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Let’s face it, EDID can be a troublemaker. But don’t despair –  you can get a long way by simply understanding EDID and keeping a cool head…

  • What is EDID?
  • EDID development history
  • What does the EDID format contain?
  • What are the symptoms of EDID problems?
  • Avoid the most common EDID pitfall

What is EDID?

Extended Display Identification Data, EDID, is a standardized data format for a display, such as a projector, screen or monitor, to describe its performance capability to a video source. The information exchanged in an EDID handshake includes the resolution, refresh rates and timings available in the display. The terms sink and source are commonly used in EDID contexts, with sink being the display device and source the media server or graphics card. The video source uses the EDID data to adjust to the display device, ensuring that it sends out a video signal that is supported by that same device.

Here's a quick example: You have a TV and a set-top box that are not connected. Before they are connected, they are happily unaware of each other. Once you connect them, the source introduces itself to the sink with a handshake that details its capabilities:

"Hello display! I am set-top box. Gimme your info!"

"Hello set-top! I am TV. I am capable of 1080p @ 60Hz with 4:4:4 color space."

"Hello again display. I am also capable of 1080p @ 60Hz with 4:4:4 color space. Let’s rock!"

"Hello again set-top! Sounds fine by me!"

HDMI, DVI, and DisplayPort are examples of interfaces that require a successful EDID exchange between the sink and source to establish a connection. When the EDID dialogue works correctly, the result is optimal compatibility between devices, yielding the best image quality possible at the highest resolution.

EDID development history

EDID is a standard, developed and published by Video Electronics Standards Association (VESA). The revision history of EDID, according to Wikipedia:

EDID Revision history

  • August 1994, DDC standard version 1 – EDID v1.0 structure.
  • April 1996, EDID standard version 2 – EDID v1.1 structure.
  • 1997, EDID standard version 3 – EDID structures v1.2 and v2.0.
  • February 2000, E-EDID Standard Release A, v1.0 – EDID structure v1.3, EDID structure v2.0 deprecated.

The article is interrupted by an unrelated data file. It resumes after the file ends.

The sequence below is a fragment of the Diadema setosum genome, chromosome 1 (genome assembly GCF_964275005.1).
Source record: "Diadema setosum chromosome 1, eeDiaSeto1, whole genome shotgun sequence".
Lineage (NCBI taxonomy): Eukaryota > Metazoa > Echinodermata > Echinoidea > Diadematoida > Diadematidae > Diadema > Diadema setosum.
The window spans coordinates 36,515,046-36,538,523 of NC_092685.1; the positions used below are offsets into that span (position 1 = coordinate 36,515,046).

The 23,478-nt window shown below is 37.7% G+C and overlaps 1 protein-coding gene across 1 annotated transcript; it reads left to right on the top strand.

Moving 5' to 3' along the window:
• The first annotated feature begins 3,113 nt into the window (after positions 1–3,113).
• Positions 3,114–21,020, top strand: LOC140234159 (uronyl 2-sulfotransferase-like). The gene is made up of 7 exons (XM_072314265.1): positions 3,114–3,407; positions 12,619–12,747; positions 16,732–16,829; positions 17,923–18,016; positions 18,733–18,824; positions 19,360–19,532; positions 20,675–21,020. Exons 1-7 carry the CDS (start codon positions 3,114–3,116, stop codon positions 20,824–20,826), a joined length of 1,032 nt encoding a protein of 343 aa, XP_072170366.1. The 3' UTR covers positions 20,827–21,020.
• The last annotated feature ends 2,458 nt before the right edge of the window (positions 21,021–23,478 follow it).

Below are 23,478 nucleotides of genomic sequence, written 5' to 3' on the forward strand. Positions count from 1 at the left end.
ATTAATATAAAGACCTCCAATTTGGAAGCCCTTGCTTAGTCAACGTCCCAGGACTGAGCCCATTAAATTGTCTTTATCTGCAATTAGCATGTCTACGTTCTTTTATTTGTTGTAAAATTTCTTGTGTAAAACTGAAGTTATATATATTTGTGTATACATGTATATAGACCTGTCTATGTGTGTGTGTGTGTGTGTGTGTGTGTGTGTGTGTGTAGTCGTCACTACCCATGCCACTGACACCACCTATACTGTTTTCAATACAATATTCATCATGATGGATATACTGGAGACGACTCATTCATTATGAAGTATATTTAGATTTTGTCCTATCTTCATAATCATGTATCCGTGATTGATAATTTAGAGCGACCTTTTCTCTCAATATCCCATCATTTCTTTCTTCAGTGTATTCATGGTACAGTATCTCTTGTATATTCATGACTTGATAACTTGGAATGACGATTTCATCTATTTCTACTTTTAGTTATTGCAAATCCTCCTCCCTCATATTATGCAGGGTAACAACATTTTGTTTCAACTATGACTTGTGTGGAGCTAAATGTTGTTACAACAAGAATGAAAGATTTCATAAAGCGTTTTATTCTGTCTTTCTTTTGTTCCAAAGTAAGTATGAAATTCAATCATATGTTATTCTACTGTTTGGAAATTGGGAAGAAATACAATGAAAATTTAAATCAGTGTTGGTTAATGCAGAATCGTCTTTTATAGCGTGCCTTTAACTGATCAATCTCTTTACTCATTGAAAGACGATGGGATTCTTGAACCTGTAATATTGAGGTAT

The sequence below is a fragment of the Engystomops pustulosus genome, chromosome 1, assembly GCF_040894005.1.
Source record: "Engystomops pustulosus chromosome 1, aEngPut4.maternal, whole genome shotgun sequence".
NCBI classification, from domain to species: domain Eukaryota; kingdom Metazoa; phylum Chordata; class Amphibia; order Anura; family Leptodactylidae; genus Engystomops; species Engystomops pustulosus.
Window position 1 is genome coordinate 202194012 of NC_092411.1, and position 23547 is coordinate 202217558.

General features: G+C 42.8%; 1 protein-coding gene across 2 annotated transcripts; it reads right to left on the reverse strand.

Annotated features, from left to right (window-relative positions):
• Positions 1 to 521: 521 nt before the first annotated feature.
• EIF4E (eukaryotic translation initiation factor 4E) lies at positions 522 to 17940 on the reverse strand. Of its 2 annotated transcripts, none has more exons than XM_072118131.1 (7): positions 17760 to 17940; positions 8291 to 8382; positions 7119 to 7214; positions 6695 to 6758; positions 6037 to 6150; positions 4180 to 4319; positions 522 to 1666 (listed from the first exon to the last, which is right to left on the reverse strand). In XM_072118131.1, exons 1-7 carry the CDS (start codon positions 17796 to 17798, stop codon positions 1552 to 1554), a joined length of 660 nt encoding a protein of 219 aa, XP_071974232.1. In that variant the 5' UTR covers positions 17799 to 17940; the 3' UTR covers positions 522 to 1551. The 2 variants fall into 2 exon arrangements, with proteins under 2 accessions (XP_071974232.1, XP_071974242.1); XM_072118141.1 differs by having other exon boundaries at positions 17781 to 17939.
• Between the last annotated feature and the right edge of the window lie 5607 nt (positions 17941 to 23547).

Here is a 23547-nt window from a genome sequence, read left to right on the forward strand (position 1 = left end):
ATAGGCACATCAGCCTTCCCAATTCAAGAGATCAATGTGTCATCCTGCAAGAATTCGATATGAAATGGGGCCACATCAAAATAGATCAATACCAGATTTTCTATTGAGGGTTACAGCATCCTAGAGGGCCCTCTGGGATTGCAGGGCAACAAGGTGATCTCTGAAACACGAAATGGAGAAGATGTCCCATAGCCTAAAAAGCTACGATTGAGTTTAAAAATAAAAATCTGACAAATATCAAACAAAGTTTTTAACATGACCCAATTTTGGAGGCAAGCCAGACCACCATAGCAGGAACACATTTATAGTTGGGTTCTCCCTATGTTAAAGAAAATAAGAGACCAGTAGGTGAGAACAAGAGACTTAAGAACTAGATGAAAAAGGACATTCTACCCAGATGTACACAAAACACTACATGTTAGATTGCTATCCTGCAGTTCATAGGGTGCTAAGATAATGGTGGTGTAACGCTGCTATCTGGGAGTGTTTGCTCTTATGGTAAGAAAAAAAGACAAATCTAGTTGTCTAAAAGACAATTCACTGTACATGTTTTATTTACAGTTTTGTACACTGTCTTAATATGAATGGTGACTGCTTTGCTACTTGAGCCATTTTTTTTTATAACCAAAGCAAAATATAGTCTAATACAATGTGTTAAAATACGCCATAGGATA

• September 2006 – E-EDID Standard Release A, v2.0 – EDID structure v1.4.
  • December 2007, VESA released DisplayID, a second generation of EDID. It is intended to replace all previous versions.

Before the first version of EDID (the DDC, Display Data Channel), there was no way for a graphics card to know any properties of the display device to which it was connected.

What does the EDID format contain?

You can get into the gory details of the EDID format on the extensive Wikipedia page, but here’s a basic overview of the EDID structure, version 1.4 (also from Wikipedia): 

Bytes

Description

0–19

Header information (manufacturer ID, product code, serial number)

20–24

Basic display parameters (color depth, gamma, color sampling)

25–34

Chromaticity coordinate (CIE 1931 coordinates for RGB & white point)

35–37

Established timing bitmap. Supported bitmap for (formerly) very common timing modes.

38–53

Standard timing information.

54-125

Descriptor Blocks with detailed timing descriptors (pixel clock, sync, porch,

126

Number of extensions to follow. 0 if no extensions.

127

Checksum. Sum of all 128 bytes should equal 0 (mod 256).

 What are the symptoms of EDID problems?

When the EDID handshake has not succeeded, you can experience issues such as:

  • Resolution problems
  • Color issues
  • Overscan and underscan problems
  • No image at all
  • No audio
  • Image dropping randomly
  • "Unexpected Display Reconfiguration"

Avoid the most common EDID pitfall

Some manufacturers provide poor implementation of EDID, and some devices may lack EDID information altogether, but, generally speaking, connecting a single source to a single display won’t give you an EDID headache. And if you’re experiencing the problems above, most times it’s actually due to extension cables, the display device itself or power issues. 

By far the biggest EDID issues occur when you add other devices such as display extenders, switches, scalers, matrices between the source and sink. And in a professional environment that kind of setup is the norm. The source then performs the handshake with the closest device in the chain and not the display, or sink. This, in turn, can result in a signal that the display doesn't actually support. The optimum solution would be if each device provided a merged EDID – the best mutually-acceptable display mode. Unfortunately, that isn't always the case…

When using multiple devices in a chain, EDID emulation is recommended, either directly in a professional graphics card or by using an EDID emulator. 

An EDID emulator can store a recorded EDID, and it maintains constant EDID communication with the source regardless of what happens later in the device chain. Any upstream EDID beyond the EDID emulator is simply ignored. Using an EDID emulator that blocks hot-plug signals will force the GPU to always transmit a signal even if the display is not connected, or off. That means the Windows desktop will not be reconfigured every time a display is powered on and off, resulting in stable operation and no error messages as your source frantically tries to rediscover the display. There are numerous EDID emulators out there from manufacturers such as Extron, Gefen, Brompton Technology.

To conclude, managing EDID is a challenge that is not going away anytime soon. But with proper planning and the right tools, EDID management doesn’t have to be a (major) concern!

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